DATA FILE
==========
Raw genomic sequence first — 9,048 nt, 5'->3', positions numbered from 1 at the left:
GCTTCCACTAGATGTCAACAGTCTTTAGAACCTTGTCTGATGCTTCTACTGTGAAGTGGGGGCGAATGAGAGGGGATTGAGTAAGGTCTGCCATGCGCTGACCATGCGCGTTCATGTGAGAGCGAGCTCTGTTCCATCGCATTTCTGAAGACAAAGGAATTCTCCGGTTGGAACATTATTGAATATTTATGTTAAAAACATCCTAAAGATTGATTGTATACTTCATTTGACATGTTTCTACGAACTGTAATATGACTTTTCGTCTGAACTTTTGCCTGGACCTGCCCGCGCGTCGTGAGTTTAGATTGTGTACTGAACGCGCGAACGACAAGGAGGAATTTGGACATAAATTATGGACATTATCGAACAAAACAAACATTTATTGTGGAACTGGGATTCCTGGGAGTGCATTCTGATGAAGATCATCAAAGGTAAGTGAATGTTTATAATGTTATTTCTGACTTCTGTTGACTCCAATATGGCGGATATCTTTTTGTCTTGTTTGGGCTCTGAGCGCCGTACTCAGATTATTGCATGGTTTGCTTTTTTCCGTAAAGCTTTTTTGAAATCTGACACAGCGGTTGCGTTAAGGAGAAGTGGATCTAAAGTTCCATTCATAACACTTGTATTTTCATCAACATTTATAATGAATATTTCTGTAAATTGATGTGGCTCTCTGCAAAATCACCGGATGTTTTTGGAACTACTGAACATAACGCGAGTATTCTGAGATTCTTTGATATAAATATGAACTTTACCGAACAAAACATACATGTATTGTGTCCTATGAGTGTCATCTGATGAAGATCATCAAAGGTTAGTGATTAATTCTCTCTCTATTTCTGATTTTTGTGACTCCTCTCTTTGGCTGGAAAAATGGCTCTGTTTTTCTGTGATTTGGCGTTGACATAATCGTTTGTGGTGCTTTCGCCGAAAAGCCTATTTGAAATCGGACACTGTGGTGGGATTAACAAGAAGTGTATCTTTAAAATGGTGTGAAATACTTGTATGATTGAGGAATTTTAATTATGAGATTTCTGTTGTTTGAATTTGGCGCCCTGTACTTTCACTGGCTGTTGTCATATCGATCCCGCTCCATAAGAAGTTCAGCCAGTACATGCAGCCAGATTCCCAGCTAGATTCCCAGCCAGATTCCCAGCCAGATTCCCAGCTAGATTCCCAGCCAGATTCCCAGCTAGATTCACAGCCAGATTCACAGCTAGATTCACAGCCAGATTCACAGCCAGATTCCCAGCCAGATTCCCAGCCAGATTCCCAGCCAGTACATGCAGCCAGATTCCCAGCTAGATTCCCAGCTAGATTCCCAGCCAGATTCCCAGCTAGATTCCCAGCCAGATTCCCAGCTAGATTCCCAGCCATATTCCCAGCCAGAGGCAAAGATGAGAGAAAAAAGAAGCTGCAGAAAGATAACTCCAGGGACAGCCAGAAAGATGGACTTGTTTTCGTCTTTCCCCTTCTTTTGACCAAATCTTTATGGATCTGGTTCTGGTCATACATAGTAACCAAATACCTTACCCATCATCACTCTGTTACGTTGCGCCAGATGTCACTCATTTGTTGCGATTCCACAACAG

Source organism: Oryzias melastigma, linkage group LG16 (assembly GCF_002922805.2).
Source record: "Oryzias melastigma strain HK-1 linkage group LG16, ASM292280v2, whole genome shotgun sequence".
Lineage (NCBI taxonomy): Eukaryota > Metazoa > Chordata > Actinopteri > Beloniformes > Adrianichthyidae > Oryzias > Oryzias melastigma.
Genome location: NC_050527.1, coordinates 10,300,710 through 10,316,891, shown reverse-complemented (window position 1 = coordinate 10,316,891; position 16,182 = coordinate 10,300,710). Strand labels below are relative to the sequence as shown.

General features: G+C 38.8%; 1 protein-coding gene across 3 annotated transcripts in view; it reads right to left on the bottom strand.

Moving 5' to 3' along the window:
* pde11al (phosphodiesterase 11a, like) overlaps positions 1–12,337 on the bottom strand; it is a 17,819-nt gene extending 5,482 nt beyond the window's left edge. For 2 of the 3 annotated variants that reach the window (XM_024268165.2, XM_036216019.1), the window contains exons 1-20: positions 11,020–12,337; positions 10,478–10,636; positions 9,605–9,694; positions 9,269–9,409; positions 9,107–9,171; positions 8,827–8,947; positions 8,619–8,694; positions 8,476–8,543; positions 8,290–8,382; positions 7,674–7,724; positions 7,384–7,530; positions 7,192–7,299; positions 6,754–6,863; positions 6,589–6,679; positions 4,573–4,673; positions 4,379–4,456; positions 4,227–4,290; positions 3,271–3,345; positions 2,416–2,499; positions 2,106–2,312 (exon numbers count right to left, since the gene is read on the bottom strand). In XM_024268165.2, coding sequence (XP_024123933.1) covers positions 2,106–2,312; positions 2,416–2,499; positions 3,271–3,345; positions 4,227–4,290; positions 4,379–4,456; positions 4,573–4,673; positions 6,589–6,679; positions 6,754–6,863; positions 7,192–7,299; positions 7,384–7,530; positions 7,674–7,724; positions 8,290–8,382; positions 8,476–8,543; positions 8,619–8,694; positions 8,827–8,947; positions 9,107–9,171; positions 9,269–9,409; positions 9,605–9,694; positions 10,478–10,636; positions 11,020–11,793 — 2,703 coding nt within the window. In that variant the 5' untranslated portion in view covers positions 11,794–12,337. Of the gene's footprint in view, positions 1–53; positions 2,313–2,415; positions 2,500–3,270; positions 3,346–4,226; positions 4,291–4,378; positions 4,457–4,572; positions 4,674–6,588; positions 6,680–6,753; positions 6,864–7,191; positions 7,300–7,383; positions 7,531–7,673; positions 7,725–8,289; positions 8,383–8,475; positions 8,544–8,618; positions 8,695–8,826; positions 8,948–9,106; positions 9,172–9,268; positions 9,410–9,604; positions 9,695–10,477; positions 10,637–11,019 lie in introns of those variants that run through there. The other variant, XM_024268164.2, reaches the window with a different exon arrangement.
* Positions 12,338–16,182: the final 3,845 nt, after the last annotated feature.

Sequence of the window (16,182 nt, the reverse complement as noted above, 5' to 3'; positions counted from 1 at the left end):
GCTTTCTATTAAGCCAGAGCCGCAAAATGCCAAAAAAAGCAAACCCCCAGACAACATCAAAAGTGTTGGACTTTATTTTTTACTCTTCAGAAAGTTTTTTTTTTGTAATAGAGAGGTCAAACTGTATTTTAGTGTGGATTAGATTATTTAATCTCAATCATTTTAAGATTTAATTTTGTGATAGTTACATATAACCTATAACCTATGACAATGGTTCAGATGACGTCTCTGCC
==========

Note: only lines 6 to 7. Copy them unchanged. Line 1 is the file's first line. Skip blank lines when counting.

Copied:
Genome location: NC_050527.1, coordinates 10,300,710 through 10,316,891, shown reverse-complemented (window position 1 = coordinate 10,316,891; position 16,182 = coordinate 10,300,710). Strand labels below are relative to the sequence as shown.

General features: G+C 38.8%; 1 protein-coding gene across 3 annotated transcripts in view; it reads right to left on the bottom strand.